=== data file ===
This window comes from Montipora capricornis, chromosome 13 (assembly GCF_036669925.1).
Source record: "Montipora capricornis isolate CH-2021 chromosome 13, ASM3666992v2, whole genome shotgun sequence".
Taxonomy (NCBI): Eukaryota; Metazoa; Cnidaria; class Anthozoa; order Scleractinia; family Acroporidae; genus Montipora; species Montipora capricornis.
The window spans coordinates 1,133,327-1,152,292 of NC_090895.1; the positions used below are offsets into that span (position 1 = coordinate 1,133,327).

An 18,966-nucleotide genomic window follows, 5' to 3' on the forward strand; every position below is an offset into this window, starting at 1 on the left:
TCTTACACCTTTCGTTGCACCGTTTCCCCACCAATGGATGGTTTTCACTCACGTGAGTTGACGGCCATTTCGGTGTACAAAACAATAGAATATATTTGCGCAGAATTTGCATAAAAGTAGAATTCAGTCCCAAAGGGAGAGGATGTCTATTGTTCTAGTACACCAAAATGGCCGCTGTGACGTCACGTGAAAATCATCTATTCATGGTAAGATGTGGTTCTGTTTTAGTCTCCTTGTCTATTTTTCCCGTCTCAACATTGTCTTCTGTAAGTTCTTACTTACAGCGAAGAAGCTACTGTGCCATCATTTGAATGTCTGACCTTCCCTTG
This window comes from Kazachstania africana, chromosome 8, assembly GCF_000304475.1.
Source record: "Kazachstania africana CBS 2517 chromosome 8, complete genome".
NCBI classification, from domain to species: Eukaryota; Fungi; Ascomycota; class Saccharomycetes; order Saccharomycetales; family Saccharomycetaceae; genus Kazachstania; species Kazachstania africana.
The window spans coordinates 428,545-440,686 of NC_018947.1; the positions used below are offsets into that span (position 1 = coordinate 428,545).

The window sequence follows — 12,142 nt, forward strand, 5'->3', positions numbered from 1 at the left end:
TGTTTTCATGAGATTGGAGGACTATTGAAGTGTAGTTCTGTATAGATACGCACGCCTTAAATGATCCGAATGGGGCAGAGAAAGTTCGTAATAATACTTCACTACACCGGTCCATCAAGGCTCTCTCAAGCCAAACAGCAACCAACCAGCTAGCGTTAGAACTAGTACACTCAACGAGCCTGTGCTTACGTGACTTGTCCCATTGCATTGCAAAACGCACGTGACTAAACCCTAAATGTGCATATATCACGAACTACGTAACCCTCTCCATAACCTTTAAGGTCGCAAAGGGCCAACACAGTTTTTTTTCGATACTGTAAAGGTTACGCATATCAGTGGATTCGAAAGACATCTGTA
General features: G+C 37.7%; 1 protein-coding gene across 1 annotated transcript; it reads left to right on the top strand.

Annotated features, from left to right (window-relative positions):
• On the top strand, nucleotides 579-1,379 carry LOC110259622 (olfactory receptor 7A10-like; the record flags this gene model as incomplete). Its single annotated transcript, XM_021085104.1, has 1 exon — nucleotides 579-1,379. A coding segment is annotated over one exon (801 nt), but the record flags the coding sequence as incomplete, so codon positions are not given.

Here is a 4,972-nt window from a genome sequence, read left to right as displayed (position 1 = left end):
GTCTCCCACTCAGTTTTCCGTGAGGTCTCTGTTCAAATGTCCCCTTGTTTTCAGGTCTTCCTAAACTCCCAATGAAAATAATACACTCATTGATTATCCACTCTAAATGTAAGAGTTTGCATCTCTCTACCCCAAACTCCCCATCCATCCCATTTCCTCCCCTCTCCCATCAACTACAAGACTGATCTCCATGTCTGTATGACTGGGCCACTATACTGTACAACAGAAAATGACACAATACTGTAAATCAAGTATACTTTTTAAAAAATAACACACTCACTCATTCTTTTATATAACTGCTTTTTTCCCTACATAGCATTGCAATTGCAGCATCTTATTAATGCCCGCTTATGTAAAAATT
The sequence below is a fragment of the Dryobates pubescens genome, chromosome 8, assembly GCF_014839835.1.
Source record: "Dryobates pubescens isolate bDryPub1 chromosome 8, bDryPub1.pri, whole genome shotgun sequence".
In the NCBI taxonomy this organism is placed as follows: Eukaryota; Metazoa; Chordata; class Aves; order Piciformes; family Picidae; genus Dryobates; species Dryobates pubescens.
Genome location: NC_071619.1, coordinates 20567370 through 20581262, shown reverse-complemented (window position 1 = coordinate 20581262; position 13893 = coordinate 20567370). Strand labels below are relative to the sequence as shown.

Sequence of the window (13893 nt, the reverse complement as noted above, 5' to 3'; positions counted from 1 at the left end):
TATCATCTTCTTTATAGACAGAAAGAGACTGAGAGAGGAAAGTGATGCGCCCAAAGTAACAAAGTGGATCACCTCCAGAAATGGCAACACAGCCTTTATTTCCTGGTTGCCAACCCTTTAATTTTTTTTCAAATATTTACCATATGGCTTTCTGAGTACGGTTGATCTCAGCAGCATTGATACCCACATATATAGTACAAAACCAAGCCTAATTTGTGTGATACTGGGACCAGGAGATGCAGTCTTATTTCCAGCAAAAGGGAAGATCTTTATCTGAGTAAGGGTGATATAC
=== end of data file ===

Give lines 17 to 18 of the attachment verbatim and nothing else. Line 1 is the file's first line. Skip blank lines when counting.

GTCTCCCACTCAGTTTTCCGTGAGGTCTCTGTTCAAATGTCCCCTTGTTTTCAGGTCTTCCTAAACTCCCAATGAAAATAATACACTCATTGATTATCCACTCTAAATGTAAGAGTTTGCATCTCTCTACCCCAAACTCCCCATCCATCCCATTTCCTCCCCTCTCCCATCAACTACAAGACTGATCTCCATGTCTGTATGACTGGGCCACTATACTGTACAACAGAAAATGACACAATACTGTAAATCAAGTATACTTTTTAAAAAATAACACACTCACTCATTCTTTTATATAACTGCTTTTTTCCCTACATAGCATTGCAATTGCAGCATCTTATTAATGCCCGCTTATGTAAAAATT
The sequence below is a fragment of the Dryobates pubescens genome, chromosome 8, assembly GCF_014839835.1.